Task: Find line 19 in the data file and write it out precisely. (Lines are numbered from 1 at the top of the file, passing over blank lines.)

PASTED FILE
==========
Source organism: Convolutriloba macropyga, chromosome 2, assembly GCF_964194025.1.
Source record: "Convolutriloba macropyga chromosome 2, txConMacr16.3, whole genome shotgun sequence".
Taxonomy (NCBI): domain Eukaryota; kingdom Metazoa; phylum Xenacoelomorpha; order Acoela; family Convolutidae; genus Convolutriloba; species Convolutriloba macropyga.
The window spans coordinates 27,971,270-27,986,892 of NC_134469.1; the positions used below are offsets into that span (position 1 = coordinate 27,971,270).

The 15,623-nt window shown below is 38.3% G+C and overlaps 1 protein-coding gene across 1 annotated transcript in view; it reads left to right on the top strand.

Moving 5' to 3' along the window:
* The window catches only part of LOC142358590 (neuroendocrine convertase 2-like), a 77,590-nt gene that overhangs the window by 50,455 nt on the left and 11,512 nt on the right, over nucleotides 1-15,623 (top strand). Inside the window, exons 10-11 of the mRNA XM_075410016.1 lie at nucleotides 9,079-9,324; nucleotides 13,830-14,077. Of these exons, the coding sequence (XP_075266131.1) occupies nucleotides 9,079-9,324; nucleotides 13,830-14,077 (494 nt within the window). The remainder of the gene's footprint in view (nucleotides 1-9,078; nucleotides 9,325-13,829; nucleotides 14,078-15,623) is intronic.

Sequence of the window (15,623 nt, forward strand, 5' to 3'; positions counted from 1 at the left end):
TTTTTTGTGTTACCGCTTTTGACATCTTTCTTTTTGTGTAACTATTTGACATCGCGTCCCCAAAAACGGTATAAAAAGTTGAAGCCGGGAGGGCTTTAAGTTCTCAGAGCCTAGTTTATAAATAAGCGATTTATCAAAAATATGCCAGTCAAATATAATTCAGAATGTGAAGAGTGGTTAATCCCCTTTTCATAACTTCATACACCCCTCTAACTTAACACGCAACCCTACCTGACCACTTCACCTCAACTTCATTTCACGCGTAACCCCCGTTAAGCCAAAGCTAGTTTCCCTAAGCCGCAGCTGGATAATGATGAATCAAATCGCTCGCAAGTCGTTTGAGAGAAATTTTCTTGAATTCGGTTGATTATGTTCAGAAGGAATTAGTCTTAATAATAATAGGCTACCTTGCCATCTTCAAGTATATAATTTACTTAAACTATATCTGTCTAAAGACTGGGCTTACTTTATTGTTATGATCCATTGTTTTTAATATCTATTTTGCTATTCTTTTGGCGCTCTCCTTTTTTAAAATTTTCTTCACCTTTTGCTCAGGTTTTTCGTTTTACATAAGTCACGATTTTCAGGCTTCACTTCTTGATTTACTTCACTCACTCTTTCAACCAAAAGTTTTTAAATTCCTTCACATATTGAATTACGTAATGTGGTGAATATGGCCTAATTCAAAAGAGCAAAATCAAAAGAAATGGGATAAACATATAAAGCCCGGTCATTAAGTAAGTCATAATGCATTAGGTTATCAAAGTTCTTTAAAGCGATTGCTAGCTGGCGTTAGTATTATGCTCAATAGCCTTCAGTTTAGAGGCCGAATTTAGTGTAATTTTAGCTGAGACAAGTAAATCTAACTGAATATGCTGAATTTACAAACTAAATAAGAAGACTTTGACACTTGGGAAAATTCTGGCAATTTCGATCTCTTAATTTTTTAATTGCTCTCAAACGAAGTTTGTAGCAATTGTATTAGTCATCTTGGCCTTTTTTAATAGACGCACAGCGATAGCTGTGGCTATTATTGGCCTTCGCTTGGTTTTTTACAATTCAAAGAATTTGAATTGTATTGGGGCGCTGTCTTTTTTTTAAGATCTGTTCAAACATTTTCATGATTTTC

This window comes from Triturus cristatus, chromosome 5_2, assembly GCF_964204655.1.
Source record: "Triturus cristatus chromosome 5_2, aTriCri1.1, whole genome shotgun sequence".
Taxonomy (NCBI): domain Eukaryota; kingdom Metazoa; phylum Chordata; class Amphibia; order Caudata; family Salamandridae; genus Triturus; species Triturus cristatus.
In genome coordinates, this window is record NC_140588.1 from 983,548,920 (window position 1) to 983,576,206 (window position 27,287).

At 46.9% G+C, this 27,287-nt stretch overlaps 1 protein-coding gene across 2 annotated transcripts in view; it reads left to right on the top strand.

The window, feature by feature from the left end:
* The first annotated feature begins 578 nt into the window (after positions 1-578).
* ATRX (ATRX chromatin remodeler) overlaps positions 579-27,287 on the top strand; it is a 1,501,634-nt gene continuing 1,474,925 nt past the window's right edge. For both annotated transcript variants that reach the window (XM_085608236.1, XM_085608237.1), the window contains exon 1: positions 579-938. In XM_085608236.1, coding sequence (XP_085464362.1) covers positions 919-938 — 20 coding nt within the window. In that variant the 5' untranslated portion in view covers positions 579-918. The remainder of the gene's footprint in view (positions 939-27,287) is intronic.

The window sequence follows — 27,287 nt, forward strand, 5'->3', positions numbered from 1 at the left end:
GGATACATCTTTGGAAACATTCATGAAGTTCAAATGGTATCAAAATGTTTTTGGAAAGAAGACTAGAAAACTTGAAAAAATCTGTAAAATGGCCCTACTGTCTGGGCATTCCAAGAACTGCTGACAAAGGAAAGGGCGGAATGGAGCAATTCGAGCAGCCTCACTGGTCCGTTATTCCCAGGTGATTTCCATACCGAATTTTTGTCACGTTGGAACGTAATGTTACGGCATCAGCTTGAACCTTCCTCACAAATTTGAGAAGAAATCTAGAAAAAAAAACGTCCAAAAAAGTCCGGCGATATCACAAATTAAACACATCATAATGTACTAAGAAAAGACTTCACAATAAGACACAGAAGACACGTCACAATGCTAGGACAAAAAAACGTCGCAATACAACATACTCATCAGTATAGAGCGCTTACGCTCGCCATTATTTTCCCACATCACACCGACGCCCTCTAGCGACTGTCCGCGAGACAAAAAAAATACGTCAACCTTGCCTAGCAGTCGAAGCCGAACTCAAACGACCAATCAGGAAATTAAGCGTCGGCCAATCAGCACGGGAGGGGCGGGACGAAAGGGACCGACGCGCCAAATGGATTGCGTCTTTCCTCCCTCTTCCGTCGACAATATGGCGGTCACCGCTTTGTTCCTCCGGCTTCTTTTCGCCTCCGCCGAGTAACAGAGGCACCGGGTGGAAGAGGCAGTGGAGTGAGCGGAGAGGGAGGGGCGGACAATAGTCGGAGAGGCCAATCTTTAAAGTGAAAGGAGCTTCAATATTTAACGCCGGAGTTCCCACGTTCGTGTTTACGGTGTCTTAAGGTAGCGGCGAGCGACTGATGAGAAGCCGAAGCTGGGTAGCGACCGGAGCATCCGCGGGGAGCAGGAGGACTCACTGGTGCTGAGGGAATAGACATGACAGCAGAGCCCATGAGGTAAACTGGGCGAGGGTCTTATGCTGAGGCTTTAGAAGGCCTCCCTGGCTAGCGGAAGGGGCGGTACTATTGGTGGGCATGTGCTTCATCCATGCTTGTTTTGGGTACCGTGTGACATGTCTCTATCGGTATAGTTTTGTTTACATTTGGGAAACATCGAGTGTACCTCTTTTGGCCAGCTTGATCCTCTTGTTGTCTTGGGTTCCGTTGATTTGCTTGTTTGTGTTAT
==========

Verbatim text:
GGATACATCTTTGGAAACATTCATGAAGTTCAAATGGTATCAAAATGTTTTTGGAAAGAAGACTAGAAAACTTGAAAAAATCTGTAAAATGGCCCTACTGTCTGGGCATTCCAAGAACTGCTGACAAAGGAAAGGGCGGAATGGAGCAATTCGAGCAGCCTCACTGGTCCGTTATTCCCAGGTGATTTCCATACCGAATTTTTGTCACGTTGGAACGTAATGTTACGGCATCAGCTTGAACCTTCCTCACAAATTTGAGAAGAAATCTAGAAAAAAAAACGTCCAAAAAAGTCCGGCGATATCACAAATTAAACACATCATAATGTACTAAGAAAAGACTTCACAATAAGACACAGAAGACACGTCACAATGCTAGGACAAAAAAACGTCGCAATACAACATACTCATCAGTATAGAGCGCTTACGCTCGCCATTATTTTCCCACATCACACCGACGCCCTCTAGCGACTGTCCGCGAGACAAAAAAAATACGTCAACCTTGCCTAGCAGTCGAAGCCGAACTCAAACGACCAATCAGGAAATTAAGCGTCGGCCAATCAGCACGGGAGGGGCGGGACGAAAGGGACCGACGCGCCAAATGGATTGCGTCTTTCCTCCCTCTTCCGTCGACAATATGGCGGTCACCGCTTTGTTCCTCCGGCTTCTTTTCGCCTCCGCCGAGTAACAGAGGCACCGGGTGGAAGAGGCAGTGGAGTGAGCGGAGAGGGAGGGGCGGACAATAGTCGGAGAGGCCAATCTTTAAAGTGAAAGGAGCTTCAATATTTAACGCCGGAGTTCCCACGTTCGTGTTTACGGTGTCTTAAGGTAGCGGCGAGCGACTGATGAGAAGCCGAAGCTGGGTAGCGACCGGAGCATCCGCGGGGAGCAGGAGGACTCACTGGTGCTGAGGGAATAGACATGACAGCAGAGCCCATGAGGTAAACTGGGCGAGGGTCTTATGCTGAGGCTTTAGAAGGCCTCCCTGGCTAGCGGAAGGGGCGGTACTATTGGTGGGCATGTGCTTCATCCATGCTTGTTTTGGGTACCGTGTGACATGTCTCTATCGGTATAGTTTTGTTTACATTTGGGAAACATCGAGTGTACCTCTTTTGGCCAGCTTGATCCTCTTGTTGTCTTGGGTTCCGTTGATTTGCTTGTTTGTGTTAT